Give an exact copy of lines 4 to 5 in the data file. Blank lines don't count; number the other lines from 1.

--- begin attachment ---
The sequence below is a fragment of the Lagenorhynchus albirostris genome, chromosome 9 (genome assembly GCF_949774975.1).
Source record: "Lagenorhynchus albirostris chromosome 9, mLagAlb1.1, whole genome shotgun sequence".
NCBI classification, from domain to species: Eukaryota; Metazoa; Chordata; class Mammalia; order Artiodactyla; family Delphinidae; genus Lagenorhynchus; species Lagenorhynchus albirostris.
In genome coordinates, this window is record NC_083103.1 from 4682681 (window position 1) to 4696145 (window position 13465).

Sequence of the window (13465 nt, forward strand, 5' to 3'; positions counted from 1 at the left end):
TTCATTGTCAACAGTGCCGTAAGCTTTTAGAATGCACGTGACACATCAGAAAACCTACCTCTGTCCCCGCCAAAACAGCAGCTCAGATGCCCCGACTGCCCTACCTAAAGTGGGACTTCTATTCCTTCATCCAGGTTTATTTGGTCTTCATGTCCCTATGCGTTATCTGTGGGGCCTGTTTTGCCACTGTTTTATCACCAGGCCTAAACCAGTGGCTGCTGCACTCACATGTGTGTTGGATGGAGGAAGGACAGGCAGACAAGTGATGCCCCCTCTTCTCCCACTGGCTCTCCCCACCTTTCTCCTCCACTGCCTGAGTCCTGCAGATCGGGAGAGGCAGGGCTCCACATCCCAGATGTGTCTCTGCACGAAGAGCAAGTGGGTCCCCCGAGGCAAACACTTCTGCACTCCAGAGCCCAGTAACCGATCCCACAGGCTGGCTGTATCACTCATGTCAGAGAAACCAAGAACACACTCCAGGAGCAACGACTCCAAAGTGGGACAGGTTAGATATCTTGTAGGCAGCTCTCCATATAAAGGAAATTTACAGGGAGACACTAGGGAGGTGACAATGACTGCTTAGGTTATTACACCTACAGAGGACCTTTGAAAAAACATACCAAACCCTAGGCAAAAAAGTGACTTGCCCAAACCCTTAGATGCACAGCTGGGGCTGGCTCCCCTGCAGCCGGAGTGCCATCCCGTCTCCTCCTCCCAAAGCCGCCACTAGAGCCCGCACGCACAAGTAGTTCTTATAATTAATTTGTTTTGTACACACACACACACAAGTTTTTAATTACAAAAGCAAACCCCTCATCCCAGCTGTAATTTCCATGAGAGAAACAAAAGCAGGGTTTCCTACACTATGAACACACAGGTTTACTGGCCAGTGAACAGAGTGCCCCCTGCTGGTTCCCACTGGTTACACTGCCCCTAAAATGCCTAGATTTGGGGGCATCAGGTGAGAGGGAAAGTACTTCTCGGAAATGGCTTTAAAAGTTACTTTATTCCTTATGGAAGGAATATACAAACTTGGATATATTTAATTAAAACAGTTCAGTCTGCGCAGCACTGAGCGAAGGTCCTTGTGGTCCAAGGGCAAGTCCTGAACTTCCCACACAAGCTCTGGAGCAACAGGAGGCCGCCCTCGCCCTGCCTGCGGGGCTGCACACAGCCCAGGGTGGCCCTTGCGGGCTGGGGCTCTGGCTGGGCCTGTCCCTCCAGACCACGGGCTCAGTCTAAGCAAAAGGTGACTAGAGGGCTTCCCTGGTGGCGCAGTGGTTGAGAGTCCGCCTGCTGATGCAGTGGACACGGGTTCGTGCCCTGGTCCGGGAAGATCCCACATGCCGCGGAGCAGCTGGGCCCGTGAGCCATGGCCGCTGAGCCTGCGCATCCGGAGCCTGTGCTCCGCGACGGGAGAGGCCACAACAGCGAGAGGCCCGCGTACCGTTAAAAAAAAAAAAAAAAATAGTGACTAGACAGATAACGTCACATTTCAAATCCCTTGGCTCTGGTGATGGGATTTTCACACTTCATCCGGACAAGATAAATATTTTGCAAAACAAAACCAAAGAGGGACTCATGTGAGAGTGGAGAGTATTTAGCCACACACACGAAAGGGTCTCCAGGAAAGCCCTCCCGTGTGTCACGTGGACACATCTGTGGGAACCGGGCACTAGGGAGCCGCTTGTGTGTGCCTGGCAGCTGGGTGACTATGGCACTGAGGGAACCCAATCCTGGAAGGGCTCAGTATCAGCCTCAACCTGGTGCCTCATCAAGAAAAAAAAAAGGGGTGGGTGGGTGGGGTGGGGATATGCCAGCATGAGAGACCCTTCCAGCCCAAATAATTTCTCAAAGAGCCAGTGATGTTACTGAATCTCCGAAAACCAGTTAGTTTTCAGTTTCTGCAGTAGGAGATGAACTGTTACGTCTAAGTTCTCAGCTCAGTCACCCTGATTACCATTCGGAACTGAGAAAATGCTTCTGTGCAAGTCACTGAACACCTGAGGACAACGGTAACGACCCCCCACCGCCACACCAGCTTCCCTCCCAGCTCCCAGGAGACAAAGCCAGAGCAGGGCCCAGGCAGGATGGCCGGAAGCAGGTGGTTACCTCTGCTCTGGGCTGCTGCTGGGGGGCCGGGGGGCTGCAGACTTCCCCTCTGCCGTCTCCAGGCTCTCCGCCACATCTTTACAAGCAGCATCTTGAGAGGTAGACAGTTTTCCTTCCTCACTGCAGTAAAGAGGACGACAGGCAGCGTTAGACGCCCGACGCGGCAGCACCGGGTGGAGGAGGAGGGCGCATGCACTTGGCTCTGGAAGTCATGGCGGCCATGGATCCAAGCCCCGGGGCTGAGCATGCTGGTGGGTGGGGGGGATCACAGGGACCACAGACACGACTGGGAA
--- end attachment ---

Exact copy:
In genome coordinates, this window is record NC_083103.1 from 4682681 (window position 1) to 4696145 (window position 13465).

Sequence of the window (13465 nt, forward strand, 5' to 3'; positions counted from 1 at the left end):